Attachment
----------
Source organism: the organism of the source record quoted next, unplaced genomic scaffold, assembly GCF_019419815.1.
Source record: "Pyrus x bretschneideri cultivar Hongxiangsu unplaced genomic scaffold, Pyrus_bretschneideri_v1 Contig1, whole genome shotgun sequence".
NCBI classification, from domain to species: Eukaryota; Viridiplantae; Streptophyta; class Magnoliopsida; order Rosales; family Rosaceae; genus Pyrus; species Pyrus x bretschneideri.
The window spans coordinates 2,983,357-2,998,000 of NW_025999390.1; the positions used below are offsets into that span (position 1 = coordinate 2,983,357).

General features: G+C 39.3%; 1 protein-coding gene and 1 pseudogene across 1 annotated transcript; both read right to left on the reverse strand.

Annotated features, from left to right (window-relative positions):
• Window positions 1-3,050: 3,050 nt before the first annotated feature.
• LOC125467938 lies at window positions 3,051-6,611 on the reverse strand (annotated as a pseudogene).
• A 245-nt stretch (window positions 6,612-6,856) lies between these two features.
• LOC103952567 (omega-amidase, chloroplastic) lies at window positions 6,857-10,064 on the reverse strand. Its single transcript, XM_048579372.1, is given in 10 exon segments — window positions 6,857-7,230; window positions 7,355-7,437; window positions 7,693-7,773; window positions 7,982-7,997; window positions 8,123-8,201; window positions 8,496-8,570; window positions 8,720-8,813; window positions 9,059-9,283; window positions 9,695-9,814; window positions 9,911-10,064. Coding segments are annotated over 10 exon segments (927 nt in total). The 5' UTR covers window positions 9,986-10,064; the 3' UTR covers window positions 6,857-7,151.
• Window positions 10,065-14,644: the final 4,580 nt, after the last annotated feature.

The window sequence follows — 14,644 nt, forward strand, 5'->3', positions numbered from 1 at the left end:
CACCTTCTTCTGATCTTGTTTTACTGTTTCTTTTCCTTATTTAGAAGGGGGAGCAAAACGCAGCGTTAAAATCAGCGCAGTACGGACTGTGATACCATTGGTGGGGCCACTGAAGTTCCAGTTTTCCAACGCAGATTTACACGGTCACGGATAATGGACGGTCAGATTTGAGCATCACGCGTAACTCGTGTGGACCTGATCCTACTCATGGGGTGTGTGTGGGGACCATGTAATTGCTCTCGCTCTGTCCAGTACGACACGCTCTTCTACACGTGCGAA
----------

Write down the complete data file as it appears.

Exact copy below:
Source organism: the organism of the source record quoted next, unplaced genomic scaffold, assembly GCF_019419815.1.
Source record: "Pyrus x bretschneideri cultivar Hongxiangsu unplaced genomic scaffold, Pyrus_bretschneideri_v1 Contig1, whole genome shotgun sequence".
NCBI classification, from domain to species: Eukaryota; Viridiplantae; Streptophyta; class Magnoliopsida; order Rosales; family Rosaceae; genus Pyrus; species Pyrus x bretschneideri.
The window spans coordinates 2,983,357-2,998,000 of NW_025999390.1; the positions used below are offsets into that span (position 1 = coordinate 2,983,357).

General features: G+C 39.3%; 1 protein-coding gene and 1 pseudogene across 1 annotated transcript; both read right to left on the reverse strand.

Annotated features, from left to right (window-relative positions):
• Window positions 1-3,050: 3,050 nt before the first annotated feature.
• LOC125467938 lies at window positions 3,051-6,611 on the reverse strand (annotated as a pseudogene).
• A 245-nt stretch (window positions 6,612-6,856) lies between these two features.
• LOC103952567 (omega-amidase, chloroplastic) lies at window positions 6,857-10,064 on the reverse strand. Its single transcript, XM_048579372.1, is given in 10 exon segments — window positions 6,857-7,230; window positions 7,355-7,437; window positions 7,693-7,773; window positions 7,982-7,997; window positions 8,123-8,201; window positions 8,496-8,570; window positions 8,720-8,813; window positions 9,059-9,283; window positions 9,695-9,814; window positions 9,911-10,064. Coding segments are annotated over 10 exon segments (927 nt in total). The 5' UTR covers window positions 9,986-10,064; the 3' UTR covers window positions 6,857-7,151.
• Window positions 10,065-14,644: the final 4,580 nt, after the last annotated feature.

The window sequence follows — 14,644 nt, forward strand, 5'->3', positions numbered from 1 at the left end:
CACCTTCTTCTGATCTTGTTTTACTGTTTCTTTTCCTTATTTAGAAGGGGGAGCAAAACGCAGCGTTAAAATCAGCGCAGTACGGACTGTGATACCATTGGTGGGGCCACTGAAGTTCCAGTTTTCCAACGCAGATTTACACGGTCACGGATAATGGACGGTCAGATTTGAGCATCACGCGTAACTCGTGTGGACCTGATCCTACTCATGGGGTGTGTGTGGGGACCATGTAATTGCTCTCGCTCTGTCCAGTACGACACGCTCTTCTACACGTGCGAA